Trnava is situated around 45 km north-east of Bratislava and is one of the oldest towns in Slovakia, boasting a rich medieval history and well preserved baroque city center. It was first town in present-day Slovakia to be granted town charter by King Belo IV in 1238, which saw the town develop as a trade and manunfacturing centre.
The numerous churches, protected by city walls, earned Trnava the title of “little Rome”. The Esztergom Archbishop moved to Trnava in the 16th century, which further enhanced the cultural importance of the area. In the 17th century, a university was established and Trnava became a famous university town in central Europe. Today, the old town and it’s many churches has been well preserved, including the original town walls; however the surrounding area was heavily industrialized during the 20th century.
You’ll likely arrive at either the train or bus station, both of which are located south of the centre on the edge of the old town. There is a pedestrian footbridge that leads from the upper level of the train station to the old town, and it’s around a five minute walk. Travel time is around 30-50 minutes from Bratislava depending on the mode of transport.
The central point in this small city is Trojičné námestie, where you’ll find the Mestská veža (City tower), a common feature of many well preserved central European towns, and the Holy Trinity Column. I recommend climbing the tower (it’s only 3€) for the fantastic views of the old town and city walls, as well as the not so nice communist style architecture surrounding the old town, the Danubian Lowlands, and the Malé Karpaty (Small Carpathian) mountains. The entrance to the tower is located next to the tourist information office.
Bars and Restaurants
The majority of bars, restaurants and cafes are located on Hlavná (main street), and you’ll have no trouble finding a generic restaurant serving pizza or a take-away kebab; however many places close early, especially midweek. On the edge of the old town you’ll find the lively Partizani, a popular hangout with the younger generation, and there are also several options at the city arena shopping centre (see below), both of which are a short walk from Hlavná. For something more upmarket head to Forhaus, where you can get a daily lunch deal for 5€, the slightly more expensive Patriot Pension And Restaurant, or the impressive Synagoga Cafe Bar. The small synagogue (malá synagóga) was renovated in 2015 and opened as a cafe bar holding small scale cultural events. There are individual booths separated from the main room by glass partitioning, and features some impressive artwork on the wall and ceiling. It’s a great place to grab a coffee, glass of wine, or a bite to eat. It’s definitely a must see whilst in Trnava, and perhaps a nice place to have breakfast and a lazy morning.
The two microbreweries in Trnava are Karpat and Sessler, although only the latter is open to the public. There are two venues; the main brewery and restaurant to the north of the city, in addition to a pub (and pizzeria) at Hlavná 13 in the centre. For a decent selection of beers from the smaller Slovakian microbreweries, head to the LOKAL PUB on Hlavná.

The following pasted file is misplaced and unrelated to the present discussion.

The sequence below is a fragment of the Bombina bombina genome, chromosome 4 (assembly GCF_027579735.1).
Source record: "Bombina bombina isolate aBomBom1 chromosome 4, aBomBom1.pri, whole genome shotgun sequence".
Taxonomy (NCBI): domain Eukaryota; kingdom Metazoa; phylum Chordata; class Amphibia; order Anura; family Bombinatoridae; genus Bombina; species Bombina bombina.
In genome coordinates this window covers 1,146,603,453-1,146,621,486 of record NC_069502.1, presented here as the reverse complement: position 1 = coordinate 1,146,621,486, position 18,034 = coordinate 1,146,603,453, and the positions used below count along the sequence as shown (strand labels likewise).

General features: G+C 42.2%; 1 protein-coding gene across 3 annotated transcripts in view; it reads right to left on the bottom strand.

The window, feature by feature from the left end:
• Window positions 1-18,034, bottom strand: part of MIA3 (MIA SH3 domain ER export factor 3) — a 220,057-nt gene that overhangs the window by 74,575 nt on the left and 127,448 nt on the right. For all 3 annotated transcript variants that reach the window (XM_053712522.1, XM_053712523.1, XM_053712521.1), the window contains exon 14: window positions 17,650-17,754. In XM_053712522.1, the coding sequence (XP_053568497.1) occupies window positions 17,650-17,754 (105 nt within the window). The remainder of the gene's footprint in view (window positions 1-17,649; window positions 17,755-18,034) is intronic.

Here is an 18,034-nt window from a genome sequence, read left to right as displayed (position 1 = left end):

Štadión Antona Malatinského
The City Arena – Štadión Antona Malatinského was redeveloped in 2015, is home to FC Spartak Trnava, and also used by the Slovakian national team. FC Spartak Trnava have been one of the most stable clubs in the modern era of Slovakian football, having played every season except one in the top league, although they have never been crowned champions. The stadium is located next to the edge of the old town, a five minute walk from the main street. It’s part of the new City Arena shopping centre, and has a capacity of 18,448. There are numerous places for eating and late night drinking on the ground floor of the shopping centre, including Piváreň Bokovka and the Music Cafe, as well as an Irish Bar on Kollárova, directly opposite Gate C.
In August 2016 I decided on a day trip to Trnava to watch their league match against Žilina. Despite a nice summer evening to watch football, the visitors emerged with a 2-1 victory, leaving the home fans somewhat disappointed (only a few days earlier had Austria Vienna knocked them out the Europa League qualification). The Ultras in north stand did their best to generate an atmosphere, although it’s not easy when the attendance is only around a third of the capacity. It’s an excellent stadium, and I’m looking forward to returning with the Tartan Army on October 11th!
Trnava is probably a better base than Bratislava for exploring the Malé Karpaty (Small Carpathian) mountains. In this area you’ll find various castles including Červený kameň and Smolenice, although the later is owned by the Slovak Academy of Sciences and only open to the public during July and August. The region boasts excellent hiking trails, and is very well known for its wine, with the Small Carpathian Wine Route a popular option for locals. Two recommended wineries near Trnava are Terra parna and Vína z Mlyna. Piešťany,around 30 km north of Trnava, is the biggest Spa town in Slovakia.
A final thought
Trnava is a fairly decent place, and definitely worth spending some time there. However, it is small and probably not worth several nights unless you want to explore the surrounding area. There are enough restaurants and pubs (many of which are quite well hidden), and as it’s a University town, it should be reasonably lively during term time.